This Note argues that courts should find that notice by e-mail satisfies the standards of due process that the United States Supreme Court has developed for class action notice. First, this Note establishes that e-mail is a form of individual notice, as required by Eisen v. Carlisle & Jacquelin. Second, this Note shows that e-mail notice is "reasonably calculated, under all the circumstances, to apprise interested parties of the pendency of the action" and "reasonably certain to inform those affected" as required by Mullane v. Central Hanover Bank & Trust Co. Third, this Note contends that due process is a flexible concept that allows for considerable judicial discretion, which allows room for new methods of transmitting notice. Fourth, this Note argues that e-mail is comparable to first-class mail, which is widely accepted as satisfying due process requirements. Although e-mail and traditional mail are different in some respects, this note demonstrates that the differences: (1) are irrelevant for purposes of due process, (2) are small enough that the broad due process standards set forth by the Supreme Court are not violated, or (3) will diminish as e-mail technology improves. Finally, this Note maintains that, from a policy standpoint, e-mail notice may actually be better than notice by traditional mail.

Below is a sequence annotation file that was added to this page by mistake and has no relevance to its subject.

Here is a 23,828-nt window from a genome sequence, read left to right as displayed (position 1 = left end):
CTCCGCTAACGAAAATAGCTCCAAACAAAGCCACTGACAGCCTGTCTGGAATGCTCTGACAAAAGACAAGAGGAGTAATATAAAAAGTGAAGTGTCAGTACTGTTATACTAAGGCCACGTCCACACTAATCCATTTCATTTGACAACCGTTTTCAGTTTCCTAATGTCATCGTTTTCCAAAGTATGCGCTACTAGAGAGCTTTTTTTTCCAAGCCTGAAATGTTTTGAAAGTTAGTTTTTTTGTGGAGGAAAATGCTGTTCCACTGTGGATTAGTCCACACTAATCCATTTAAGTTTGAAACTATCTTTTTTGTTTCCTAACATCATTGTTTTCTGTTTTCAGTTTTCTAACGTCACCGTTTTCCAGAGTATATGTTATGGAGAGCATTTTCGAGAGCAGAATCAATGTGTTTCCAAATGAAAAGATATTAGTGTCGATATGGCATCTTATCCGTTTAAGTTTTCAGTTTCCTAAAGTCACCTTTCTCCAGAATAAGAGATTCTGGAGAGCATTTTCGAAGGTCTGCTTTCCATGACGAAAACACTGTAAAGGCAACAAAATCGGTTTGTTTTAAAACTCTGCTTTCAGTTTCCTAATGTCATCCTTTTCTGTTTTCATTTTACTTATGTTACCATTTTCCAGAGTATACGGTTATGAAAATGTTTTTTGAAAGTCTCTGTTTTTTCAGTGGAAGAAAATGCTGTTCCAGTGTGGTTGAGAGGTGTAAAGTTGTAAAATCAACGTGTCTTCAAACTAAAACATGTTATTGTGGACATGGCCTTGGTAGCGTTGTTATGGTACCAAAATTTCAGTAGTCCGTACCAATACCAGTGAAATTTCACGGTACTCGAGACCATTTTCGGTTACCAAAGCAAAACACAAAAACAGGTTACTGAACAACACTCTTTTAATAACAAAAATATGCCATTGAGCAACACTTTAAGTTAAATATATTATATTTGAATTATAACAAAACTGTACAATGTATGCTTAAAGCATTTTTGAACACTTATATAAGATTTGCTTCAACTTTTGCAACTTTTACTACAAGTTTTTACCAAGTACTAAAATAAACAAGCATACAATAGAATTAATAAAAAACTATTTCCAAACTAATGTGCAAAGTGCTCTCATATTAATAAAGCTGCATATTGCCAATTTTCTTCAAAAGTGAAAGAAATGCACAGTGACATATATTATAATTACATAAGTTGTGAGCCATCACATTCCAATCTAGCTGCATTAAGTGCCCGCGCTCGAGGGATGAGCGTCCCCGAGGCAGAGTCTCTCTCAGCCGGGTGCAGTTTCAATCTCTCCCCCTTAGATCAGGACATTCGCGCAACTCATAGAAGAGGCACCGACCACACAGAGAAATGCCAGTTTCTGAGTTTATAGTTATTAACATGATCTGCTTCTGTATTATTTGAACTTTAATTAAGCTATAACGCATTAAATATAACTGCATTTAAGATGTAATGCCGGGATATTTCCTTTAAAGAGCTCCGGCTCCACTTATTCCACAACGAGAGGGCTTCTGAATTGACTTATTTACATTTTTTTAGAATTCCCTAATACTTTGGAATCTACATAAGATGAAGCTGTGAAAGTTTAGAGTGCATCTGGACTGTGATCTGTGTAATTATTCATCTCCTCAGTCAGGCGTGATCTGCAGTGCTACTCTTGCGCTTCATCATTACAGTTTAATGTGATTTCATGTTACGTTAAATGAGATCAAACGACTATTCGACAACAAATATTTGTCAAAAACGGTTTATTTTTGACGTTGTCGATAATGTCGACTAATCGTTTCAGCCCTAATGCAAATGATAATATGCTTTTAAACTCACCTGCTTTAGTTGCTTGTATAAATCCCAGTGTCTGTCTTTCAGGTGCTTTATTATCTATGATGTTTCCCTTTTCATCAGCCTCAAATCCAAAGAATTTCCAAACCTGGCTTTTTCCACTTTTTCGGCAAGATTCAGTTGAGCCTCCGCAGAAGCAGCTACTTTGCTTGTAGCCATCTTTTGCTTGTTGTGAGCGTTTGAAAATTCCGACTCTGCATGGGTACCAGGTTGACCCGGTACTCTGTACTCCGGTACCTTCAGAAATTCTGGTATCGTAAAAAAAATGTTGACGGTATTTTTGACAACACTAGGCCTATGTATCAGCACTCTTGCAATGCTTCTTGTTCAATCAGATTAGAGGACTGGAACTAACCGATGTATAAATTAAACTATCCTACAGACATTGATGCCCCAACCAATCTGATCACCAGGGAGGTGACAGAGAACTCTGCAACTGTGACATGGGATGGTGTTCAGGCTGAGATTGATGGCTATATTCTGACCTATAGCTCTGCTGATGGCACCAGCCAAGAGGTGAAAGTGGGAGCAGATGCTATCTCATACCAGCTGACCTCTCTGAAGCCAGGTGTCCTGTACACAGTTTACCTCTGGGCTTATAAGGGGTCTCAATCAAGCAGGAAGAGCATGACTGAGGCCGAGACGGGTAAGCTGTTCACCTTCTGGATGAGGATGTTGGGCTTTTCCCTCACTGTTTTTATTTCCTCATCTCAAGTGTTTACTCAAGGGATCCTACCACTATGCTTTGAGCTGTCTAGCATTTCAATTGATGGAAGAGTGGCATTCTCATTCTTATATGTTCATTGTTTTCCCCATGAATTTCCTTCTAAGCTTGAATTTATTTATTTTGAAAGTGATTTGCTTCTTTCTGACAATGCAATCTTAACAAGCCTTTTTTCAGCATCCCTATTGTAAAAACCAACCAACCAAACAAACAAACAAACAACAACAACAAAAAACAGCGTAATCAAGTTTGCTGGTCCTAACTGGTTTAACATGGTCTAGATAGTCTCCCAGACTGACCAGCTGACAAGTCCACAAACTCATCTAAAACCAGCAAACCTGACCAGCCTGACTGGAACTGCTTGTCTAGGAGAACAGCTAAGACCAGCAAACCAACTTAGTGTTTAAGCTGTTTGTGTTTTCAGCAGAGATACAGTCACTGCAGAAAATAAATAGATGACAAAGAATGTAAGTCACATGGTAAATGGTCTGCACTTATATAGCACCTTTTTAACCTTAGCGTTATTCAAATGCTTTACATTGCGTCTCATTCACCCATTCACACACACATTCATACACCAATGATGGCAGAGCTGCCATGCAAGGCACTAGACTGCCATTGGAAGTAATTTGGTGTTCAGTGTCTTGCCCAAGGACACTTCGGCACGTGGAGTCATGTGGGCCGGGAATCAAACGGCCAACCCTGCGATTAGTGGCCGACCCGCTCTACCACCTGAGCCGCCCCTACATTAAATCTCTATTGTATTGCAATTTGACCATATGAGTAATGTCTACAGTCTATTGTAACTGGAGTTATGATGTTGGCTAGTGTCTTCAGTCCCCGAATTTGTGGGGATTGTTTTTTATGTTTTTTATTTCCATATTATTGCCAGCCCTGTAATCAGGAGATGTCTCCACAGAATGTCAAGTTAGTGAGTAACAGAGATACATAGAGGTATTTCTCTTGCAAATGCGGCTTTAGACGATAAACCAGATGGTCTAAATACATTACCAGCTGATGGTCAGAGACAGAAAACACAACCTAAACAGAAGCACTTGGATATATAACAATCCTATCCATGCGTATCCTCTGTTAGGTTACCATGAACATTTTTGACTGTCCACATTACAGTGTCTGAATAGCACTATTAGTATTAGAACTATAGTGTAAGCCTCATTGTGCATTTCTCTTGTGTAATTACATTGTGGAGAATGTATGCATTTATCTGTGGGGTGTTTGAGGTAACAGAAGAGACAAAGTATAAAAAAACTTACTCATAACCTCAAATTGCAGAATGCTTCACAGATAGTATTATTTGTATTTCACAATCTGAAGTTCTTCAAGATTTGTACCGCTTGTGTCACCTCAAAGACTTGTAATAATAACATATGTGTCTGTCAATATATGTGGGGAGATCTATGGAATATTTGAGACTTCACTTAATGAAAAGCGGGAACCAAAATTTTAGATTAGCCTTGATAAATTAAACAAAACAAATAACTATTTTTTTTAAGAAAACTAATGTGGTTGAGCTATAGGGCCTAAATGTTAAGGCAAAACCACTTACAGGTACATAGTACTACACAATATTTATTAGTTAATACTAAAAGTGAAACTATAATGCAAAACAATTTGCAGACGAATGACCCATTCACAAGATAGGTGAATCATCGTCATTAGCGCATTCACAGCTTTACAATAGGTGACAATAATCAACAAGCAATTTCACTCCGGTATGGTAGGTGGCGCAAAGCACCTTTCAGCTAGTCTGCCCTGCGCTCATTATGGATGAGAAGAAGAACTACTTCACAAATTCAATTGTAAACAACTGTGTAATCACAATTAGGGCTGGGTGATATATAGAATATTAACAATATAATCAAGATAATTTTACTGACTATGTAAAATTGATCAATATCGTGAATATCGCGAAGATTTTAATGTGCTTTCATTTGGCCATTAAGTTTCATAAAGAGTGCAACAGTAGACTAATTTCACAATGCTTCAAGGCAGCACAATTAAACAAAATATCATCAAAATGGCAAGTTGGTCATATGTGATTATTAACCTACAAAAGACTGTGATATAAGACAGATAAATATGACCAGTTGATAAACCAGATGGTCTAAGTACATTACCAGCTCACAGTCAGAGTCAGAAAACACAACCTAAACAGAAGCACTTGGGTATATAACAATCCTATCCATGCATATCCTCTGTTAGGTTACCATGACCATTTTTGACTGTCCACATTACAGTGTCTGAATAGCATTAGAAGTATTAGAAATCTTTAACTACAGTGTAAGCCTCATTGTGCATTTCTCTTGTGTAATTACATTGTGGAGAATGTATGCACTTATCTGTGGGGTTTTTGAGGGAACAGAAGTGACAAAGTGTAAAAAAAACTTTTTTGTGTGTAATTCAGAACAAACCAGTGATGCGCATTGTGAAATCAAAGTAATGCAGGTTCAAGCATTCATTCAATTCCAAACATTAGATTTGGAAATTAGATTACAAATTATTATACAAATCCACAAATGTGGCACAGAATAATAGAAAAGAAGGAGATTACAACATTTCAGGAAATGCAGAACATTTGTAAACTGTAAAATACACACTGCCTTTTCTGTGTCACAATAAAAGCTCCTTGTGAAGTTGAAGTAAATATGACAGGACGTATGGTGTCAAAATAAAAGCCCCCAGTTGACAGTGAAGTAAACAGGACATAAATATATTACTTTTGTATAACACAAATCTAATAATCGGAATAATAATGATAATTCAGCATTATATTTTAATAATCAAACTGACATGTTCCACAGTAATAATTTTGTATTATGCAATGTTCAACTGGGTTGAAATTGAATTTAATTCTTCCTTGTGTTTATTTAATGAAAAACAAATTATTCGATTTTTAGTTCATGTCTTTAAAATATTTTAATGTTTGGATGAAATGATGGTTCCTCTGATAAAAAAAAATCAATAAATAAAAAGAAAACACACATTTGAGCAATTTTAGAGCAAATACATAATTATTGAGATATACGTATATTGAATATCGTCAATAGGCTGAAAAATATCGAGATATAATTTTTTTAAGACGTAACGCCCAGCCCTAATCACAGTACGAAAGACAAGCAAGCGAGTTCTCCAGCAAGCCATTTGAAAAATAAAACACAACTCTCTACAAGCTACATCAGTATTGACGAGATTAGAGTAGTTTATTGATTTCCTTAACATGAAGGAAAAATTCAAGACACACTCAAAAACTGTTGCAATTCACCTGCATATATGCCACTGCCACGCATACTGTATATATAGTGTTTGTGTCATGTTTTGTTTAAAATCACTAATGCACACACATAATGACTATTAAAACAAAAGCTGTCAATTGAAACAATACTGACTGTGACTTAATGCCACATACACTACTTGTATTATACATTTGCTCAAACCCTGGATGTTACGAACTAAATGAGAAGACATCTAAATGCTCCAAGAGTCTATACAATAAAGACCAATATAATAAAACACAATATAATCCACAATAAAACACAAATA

Note, E-mail: A Constitutional (and Economical) Method of Transmitting Class Action Notice, 47 Clev. St. L. Rev. 87 (1999)